The real wolves of Wall Street

(NYTIMES) – It did not look like a very promising investment opportunity.

SpectraScience’s phone number was out of service. So was its website. And it had also not disclosed financial results since late 2017, when the San Diego medical equipment company reported a quarterly loss – its 12th in a row.

But early this year, SpectraScience’s nearly worthless shares – priced in hundredths of a penny and too minor to trade on a major stock exchange – sprang to life.

On Jan 27, their price doubled, with more than 900 million shares traded. The next day, amid a flurry of social media cheerleading, more than 3.5 billion shares of the company changed hands – a volume roughly equal to half that day’s trading on the New York Stock Exchange. After soaring 500 per cent as trading opened, just as quickly SpectraScience collapsed.

Penny stocks – the name given to more than 10,000 tiny companies like SpectraScience – have been around forever, but they are booming as small investors flood the market. And this time around, social media is fuelling the craze.

Whether traded to fend off the boredom of life amid the coronavirus pandemic or to turn a quick profit, these dirt-cheap but risky shares are another frontier in a world where meme stocks such as GameStop gained overnight stardom; Dogecoin morphed from a joke cryptocurrency into a hot investment; and a digital artwork known as a non-fungible token, or NFT, sold for US$69 million (S$93 million).

Penny stocks occupy a low-rent district of Wall Street, a world rife with fraud and chicanery where companies that do not have a viable product or are mired in debt often sell their shares. Traded on the lightly regulated over-the-counter, or OTC, markets, penny stocks face fewer rules about publishing information on financial results or independent board members. Wall Street analysts do not usually follow them. Major investors do not buy them.

But last month, there were 1.9 trillion transactions on OTC markets, up more than 2,000 per cent from a year earlier, according to data from the Financial Industry Regulatory Authority, a self-regulatory group that oversees brokerage firms.

The lack of oversight that makes penny stocks easy targets for scammers has long accounted for the stocks’ unsavoury reputation. But risk can also be a draw for thrill-seekers or those who fear they have missed a market boom that is creating wealth all around them.

And now it is easier than ever to get in on these stocks; commission-free trades and the proliferation of online trading platforms mean small investors do not have to go through a traditional broker.

Because these stocks are so small and lightly traded, a sudden surge of interest can make their prices go berserk.

Since the start of the year, shares have soared for companies such as Healthier Choices Management, which operates vape stores; For the Earth, which makes cannabis-based sunscreen; and Garb Oil & Power, which, despite its name, spotlighted its planned purchase of a manufacturer of marijuana pipes in one of its most recent business operation updates.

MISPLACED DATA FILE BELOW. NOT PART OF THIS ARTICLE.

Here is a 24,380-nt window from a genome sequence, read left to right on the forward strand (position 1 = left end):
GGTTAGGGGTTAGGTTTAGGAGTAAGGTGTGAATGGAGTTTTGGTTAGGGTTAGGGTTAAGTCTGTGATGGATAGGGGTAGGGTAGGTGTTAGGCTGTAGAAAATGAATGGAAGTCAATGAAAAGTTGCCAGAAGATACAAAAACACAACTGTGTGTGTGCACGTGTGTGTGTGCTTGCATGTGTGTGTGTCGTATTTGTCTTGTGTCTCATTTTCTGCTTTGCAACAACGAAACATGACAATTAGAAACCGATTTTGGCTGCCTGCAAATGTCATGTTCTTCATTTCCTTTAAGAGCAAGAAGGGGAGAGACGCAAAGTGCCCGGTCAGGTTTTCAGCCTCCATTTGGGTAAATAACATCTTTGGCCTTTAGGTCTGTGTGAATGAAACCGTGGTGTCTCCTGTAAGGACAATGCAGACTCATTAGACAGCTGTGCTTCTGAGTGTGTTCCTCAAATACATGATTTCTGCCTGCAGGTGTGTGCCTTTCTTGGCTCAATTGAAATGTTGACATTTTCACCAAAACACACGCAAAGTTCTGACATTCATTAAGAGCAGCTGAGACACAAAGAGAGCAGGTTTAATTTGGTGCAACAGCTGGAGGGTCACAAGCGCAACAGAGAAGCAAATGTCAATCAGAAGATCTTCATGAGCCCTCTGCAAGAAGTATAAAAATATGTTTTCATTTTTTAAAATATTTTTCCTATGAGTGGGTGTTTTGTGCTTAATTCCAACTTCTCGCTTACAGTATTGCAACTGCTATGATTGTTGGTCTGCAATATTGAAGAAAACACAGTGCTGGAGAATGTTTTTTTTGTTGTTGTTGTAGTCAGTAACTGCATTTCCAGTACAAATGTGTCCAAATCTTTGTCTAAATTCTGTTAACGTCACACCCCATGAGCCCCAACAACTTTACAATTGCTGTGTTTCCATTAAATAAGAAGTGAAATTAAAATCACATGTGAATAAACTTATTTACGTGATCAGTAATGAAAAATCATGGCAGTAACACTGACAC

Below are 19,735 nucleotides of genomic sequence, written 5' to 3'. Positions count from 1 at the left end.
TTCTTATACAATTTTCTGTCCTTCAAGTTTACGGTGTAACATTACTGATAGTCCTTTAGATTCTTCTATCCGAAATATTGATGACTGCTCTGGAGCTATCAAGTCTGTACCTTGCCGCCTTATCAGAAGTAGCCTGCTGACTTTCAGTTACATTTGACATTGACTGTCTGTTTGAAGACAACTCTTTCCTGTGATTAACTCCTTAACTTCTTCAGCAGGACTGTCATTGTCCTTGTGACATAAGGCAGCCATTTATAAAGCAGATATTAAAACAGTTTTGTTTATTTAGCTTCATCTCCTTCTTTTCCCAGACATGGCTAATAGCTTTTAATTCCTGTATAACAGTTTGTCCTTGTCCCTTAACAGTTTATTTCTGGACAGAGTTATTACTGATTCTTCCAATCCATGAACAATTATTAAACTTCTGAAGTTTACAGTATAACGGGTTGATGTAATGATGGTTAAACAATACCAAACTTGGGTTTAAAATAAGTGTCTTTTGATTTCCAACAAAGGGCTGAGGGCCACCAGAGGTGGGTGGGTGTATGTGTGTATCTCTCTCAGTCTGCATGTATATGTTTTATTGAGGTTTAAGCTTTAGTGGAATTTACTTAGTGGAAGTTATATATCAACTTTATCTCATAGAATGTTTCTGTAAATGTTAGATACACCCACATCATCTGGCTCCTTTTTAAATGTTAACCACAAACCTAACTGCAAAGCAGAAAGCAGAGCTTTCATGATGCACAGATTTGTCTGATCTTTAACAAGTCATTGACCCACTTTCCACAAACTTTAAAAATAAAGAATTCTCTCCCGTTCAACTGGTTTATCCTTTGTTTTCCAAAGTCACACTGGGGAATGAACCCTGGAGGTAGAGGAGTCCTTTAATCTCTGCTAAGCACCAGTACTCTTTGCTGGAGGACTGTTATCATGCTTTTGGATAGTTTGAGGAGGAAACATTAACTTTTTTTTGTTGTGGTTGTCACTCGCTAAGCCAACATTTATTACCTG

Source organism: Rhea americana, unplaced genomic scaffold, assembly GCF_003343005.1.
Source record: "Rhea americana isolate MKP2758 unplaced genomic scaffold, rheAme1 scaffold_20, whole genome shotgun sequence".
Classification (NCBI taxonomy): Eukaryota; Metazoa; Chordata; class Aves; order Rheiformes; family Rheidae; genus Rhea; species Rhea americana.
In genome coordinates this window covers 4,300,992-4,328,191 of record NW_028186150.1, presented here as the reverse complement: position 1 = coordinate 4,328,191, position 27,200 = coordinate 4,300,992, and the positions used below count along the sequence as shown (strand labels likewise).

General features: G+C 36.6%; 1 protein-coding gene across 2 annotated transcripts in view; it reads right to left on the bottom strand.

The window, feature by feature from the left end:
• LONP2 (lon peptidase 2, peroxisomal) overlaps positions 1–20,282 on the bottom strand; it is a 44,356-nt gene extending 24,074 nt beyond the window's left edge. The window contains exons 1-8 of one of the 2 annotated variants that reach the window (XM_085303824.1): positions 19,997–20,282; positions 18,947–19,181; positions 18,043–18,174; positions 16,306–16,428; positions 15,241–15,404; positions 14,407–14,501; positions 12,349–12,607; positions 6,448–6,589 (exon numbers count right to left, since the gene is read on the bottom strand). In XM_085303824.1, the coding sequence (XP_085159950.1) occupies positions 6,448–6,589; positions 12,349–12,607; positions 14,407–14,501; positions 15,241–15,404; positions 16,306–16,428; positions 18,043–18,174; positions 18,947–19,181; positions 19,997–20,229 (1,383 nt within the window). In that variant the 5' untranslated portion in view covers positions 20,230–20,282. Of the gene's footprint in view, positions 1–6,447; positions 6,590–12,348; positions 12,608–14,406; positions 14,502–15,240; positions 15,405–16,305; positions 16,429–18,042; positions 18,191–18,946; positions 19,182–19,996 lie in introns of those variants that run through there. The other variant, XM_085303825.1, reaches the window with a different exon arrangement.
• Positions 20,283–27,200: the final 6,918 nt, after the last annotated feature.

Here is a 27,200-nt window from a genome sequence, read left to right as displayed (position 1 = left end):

“Everyone wants to get rich,” said Mr Jordan Belfort, whose memoir, The Wolf Of Wall Street, detailed his debauched life as cheap-stock kingpin, complete with helicopter crashes, sunken yachts and copious quaaludes.

“And they want to get rich quick,” he added.

Mr Belfort, now a motivational speaker and writer living in Los Angeles, presided over Stratton Oakmont, one of the notorious “boiler rooms” that manipulated penny stocks to prey on unwitting retail investors before it went out of business in 1996.

“We all want to believe in Santa Claus, the Tooth Fairy and Bernie Madoff,” he said.

Just as they were in Mr Belfort’s heyday, penny stocks remain the backbone of schemes to part newbie traders from their cash. Consider one perennially popular racket: the pump and dump.

First, fraudsters load up on ultra-cheap shares of a small stock hardly anyone trades. Then comes the pump: They pitch the stock as one with hot prospects, spreading around positive information to push up its price. Finally, there is the dump: After the price jumps higher, the perpetrator sells and leaves the new buyers holding a mostly empty bag.

According to a civil complaint filed earlier this month by the Securities and Exchange Commission (SEC), Mr Andrew Fassari of Irvine, California, used his Twitter account – OCMillionaire – to pump up the price of Arcis Resources, a company that has not conducted business since at least 2016 but whose stock still trades.

Mr Fassari, the market regulators said, bought 41 million shares of the company and then posted misleading information, including fictitious e-mails from the company’s purported CEO about expansion plans. Over nine days in December, the share price skyrocketed more than 4,000 per cent – to more than a nickel. Mr Fassari’s gains were US$929,000, according to the agency. Mr Fassari’s lawyer said he denies any wrongdoing.

Current and former regulators say penny stock fraud will remain as long as these stocks are traded.

Mr Joseph Goldstein, a partner at a financial services law firm, said of penny stocks:

“It’s not going away, basically, because it’s greed. I don’t think there will be a successful effort to end greed in this world.” 

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